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IslamisationComparative Perspectives from History$
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A. C. S. Peacock

Print publication date: 2017

Print ISBN-13: 9781474417129

Published to Edinburgh Scholarship Online: May 2021

DOI: 10.3366/edinburgh/9781474417129.001.0001

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What Did Conversion to Islam Mean in Seventh-Century Arabia?

What Did Conversion to Islam Mean in Seventh-Century Arabia?

Chapter:
(p.83) 5 What Did Conversion to Islam Mean in Seventh-Century Arabia?
Source:
Islamisation
Author(s):

Harry Munt

Publisher:
Edinburgh University Press
DOI:10.3366/edinburgh/9781474417129.003.0005

In a late seventh- or very early eighth-century Coptic homily anachronistically attributed to the church father Athanasius of Alexandria (d. 373), it is lamented that, following the Arab conquest of Egypt in the early 640s, ‘many Christians, Barbarians, Greeks, Syrians and from all tribes will go and join them in their faith’.1 This prophecy comes across as somewhat hysterical to many modern observers – at least within its seventh-or eighth-century context – since it is now the generally accepted consensus of historians that the processes through which the inhabitants of the conquered territories of the Middle East converted to Islam were extremely gradual and persisted for centuries. Monumental changes to the political, social and religious life of many communities in this region came in the decades and centuries after the conquests – developments to which many non-Muslims fully contributed – but Muslim-majority populations are not thought to have emerged widely until the ninth or tenth centuries at the very earliest.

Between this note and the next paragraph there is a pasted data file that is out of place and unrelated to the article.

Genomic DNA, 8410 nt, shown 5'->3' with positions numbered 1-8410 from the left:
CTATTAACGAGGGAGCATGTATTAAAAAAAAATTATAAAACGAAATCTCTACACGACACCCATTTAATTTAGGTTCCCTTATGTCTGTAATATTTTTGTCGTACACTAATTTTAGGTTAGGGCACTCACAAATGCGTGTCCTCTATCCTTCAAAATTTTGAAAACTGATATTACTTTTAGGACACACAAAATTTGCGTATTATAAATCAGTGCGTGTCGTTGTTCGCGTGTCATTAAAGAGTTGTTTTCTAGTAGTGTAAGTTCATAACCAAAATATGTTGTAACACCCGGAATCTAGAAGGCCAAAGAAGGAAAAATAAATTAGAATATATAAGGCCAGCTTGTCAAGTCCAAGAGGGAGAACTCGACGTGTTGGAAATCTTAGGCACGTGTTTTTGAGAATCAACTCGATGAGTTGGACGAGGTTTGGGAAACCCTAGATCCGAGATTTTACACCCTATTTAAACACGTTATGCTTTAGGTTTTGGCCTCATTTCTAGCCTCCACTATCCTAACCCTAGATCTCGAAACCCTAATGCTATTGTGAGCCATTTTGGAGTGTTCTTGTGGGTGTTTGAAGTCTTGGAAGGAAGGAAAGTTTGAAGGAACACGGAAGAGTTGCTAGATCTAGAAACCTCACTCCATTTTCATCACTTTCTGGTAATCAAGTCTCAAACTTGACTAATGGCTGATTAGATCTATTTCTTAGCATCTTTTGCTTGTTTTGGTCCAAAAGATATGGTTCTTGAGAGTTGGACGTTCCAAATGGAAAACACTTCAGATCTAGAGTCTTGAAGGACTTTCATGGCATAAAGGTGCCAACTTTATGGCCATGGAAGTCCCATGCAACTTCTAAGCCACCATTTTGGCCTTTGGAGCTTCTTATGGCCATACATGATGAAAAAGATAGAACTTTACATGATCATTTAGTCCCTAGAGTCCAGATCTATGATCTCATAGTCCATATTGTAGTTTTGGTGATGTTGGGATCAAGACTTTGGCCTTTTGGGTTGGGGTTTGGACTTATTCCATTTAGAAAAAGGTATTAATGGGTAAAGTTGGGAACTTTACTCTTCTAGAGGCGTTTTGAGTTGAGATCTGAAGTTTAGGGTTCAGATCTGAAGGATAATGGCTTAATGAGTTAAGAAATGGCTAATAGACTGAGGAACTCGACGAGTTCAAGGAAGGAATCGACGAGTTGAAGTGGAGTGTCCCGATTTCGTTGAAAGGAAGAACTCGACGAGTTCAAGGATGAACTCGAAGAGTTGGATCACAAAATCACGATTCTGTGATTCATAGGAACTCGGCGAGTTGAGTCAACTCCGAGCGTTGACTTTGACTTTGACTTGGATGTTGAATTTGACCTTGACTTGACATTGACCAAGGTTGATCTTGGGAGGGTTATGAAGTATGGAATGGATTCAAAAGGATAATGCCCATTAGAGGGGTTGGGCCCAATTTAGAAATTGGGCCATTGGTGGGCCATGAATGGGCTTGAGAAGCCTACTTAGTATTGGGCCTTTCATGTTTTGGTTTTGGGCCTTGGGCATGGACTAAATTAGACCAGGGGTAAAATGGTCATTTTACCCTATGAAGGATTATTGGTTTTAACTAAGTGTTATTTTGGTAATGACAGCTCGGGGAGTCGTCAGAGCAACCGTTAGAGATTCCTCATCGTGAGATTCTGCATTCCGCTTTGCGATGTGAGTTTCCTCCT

Keywords:   Islam, Arabia, Conversion, Muhammad, Political

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